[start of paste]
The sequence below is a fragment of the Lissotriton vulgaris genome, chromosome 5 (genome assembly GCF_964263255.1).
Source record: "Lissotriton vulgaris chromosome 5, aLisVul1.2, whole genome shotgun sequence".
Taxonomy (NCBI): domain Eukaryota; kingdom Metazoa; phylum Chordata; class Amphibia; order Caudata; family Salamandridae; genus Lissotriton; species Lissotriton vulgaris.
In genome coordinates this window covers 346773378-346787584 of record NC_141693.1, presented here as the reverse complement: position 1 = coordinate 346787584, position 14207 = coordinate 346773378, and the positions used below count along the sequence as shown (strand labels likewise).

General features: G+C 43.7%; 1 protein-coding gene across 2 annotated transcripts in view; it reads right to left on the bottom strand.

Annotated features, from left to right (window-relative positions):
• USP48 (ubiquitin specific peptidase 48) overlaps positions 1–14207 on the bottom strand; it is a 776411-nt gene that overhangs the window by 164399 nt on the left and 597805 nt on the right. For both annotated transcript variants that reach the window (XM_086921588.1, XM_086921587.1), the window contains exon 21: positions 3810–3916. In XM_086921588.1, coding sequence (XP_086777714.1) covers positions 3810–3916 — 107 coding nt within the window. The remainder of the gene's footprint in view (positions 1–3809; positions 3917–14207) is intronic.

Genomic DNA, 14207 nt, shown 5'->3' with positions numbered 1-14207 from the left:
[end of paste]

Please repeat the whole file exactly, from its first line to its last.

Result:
The sequence below is a fragment of the Lissotriton vulgaris genome, chromosome 5 (genome assembly GCF_964263255.1).
Source record: "Lissotriton vulgaris chromosome 5, aLisVul1.2, whole genome shotgun sequence".
Taxonomy (NCBI): domain Eukaryota; kingdom Metazoa; phylum Chordata; class Amphibia; order Caudata; family Salamandridae; genus Lissotriton; species Lissotriton vulgaris.
In genome coordinates this window covers 346773378-346787584 of record NC_141693.1, presented here as the reverse complement: position 1 = coordinate 346787584, position 14207 = coordinate 346773378, and the positions used below count along the sequence as shown (strand labels likewise).

General features: G+C 43.7%; 1 protein-coding gene across 2 annotated transcripts in view; it reads right to left on the bottom strand.

Annotated features, from left to right (window-relative positions):
• USP48 (ubiquitin specific peptidase 48) overlaps positions 1–14207 on the bottom strand; it is a 776411-nt gene that overhangs the window by 164399 nt on the left and 597805 nt on the right. For both annotated transcript variants that reach the window (XM_086921588.1, XM_086921587.1), the window contains exon 21: positions 3810–3916. In XM_086921588.1, coding sequence (XP_086777714.1) covers positions 3810–3916 — 107 coding nt within the window. The remainder of the gene's footprint in view (positions 1–3809; positions 3917–14207) is intronic.

Genomic DNA, 14207 nt, shown 5'->3' with positions numbered 1-14207 from the left: